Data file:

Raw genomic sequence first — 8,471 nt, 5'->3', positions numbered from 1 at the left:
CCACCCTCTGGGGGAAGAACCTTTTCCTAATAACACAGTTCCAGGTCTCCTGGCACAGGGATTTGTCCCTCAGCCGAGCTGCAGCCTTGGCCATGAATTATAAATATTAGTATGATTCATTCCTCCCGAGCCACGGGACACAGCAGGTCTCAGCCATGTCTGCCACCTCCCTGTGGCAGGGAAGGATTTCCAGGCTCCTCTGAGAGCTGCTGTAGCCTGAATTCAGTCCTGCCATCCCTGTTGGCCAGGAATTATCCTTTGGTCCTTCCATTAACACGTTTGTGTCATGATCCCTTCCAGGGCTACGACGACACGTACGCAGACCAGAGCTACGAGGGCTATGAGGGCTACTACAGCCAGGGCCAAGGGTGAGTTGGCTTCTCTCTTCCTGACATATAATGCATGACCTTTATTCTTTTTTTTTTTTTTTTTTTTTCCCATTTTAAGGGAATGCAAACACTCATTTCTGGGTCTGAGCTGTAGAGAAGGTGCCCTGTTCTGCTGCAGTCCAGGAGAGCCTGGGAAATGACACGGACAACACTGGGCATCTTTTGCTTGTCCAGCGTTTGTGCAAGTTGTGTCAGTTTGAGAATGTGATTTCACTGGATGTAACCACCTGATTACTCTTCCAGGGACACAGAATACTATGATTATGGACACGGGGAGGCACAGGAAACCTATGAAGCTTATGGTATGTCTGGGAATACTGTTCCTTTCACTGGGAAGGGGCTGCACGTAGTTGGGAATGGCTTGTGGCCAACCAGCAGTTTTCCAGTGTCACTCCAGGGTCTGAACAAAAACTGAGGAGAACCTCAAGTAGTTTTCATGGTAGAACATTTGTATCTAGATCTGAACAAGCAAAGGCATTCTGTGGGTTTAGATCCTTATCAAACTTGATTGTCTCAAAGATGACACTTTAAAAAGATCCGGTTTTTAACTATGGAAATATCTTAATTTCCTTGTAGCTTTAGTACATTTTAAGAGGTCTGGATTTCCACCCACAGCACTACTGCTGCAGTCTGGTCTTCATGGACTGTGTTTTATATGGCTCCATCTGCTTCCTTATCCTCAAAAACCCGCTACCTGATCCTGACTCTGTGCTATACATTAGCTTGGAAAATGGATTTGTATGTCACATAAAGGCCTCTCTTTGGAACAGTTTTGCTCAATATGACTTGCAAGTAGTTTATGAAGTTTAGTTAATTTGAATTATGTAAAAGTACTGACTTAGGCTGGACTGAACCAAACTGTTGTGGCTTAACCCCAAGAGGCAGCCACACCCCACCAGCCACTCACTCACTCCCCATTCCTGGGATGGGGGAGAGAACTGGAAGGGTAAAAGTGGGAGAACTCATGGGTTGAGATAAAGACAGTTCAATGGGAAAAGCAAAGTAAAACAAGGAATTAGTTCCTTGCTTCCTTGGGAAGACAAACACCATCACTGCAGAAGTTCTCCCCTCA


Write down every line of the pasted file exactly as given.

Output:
Raw genomic sequence first — 8,471 nt, 5'->3', positions numbered from 1 at the left:
CCACCCTCTGGGGGAAGAACCTTTTCCTAATAACACAGTTCCAGGTCTCCTGGCACAGGGATTTGTCCCTCAGCCGAGCTGCAGCCTTGGCCATGAATTATAAATATTAGTATGATTCATTCCTCCCGAGCCACGGGACACAGCAGGTCTCAGCCATGTCTGCCACCTCCCTGTGGCAGGGAAGGATTTCCAGGCTCCTCTGAGAGCTGCTGTAGCCTGAATTCAGTCCTGCCATCCCTGTTGGCCAGGAATTATCCTTTGGTCCTTCCATTAACACGTTTGTGTCATGATCCCTTCCAGGGCTACGACGACACGTACGCAGACCAGAGCTACGAGGGCTATGAGGGCTACTACAGCCAGGGCCAAGGGTGAGTTGGCTTCTCTCTTCCTGACATATAATGCATGACCTTTATTCTTTTTTTTTTTTTTTTTTTTTCCCATTTTAAGGGAATGCAAACACTCATTTCTGGGTCTGAGCTGTAGAGAAGGTGCCCTGTTCTGCTGCAGTCCAGGAGAGCCTGGGAAATGACACGGACAACACTGGGCATCTTTTGCTTGTCCAGCGTTTGTGCAAGTTGTGTCAGTTTGAGAATGTGATTTCACTGGATGTAACCACCTGATTACTCTTCCAGGGACACAGAATACTATGATTATGGACACGGGGAGGCACAGGAAACCTATGAAGCTTATGGTATGTCTGGGAATACTGTTCCTTTCACTGGGAAGGGGCTGCACGTAGTTGGGAATGGCTTGTGGCCAACCAGCAGTTTTCCAGTGTCACTCCAGGGTCTGAACAAAAACTGAGGAGAACCTCAAGTAGTTTTCATGGTAGAACATTTGTATCTAGATCTGAACAAGCAAAGGCATTCTGTGGGTTTAGATCCTTATCAAACTTGATTGTCTCAAAGATGACACTTTAAAAAGATCCGGTTTTTAACTATGGAAATATCTTAATTTCCTTGTAGCTTTAGTACATTTTAAGAGGTCTGGATTTCCACCCACAGCACTACTGCTGCAGTCTGGTCTTCATGGACTGTGTTTTATATGGCTCCATCTGCTTCCTTATCCTCAAAAACCCGCTACCTGATCCTGACTCTGTGCTATACATTAGCTTGGAAAATGGATTTGTATGTCACATAAAGGCCTCTCTTTGGAACAGTTTTGCTCAATATGACTTGCAAGTAGTTTATGAAGTTTAGTTAATTTGAATTATGTAAAAGTACTGACTTAGGCTGGACTGAACCAAACTGTTGTGGCTTAACCCCAAGAGGCAGCCACACCCCACCAGCCACTCACTCACTCCCCATTCCTGGGATGGGGGAGAGAACTGGAAGGGTAAAAGTGGGAGAACTCATGGGTTGAGATAAAGACAGTTCAATGGGAAAAGCAAAGTAAAACAAGGAATTAGTTCCTTGCTTCCTTGGGAAGACAAACACCATCACTGCAGAAGTTCTCCCCTCA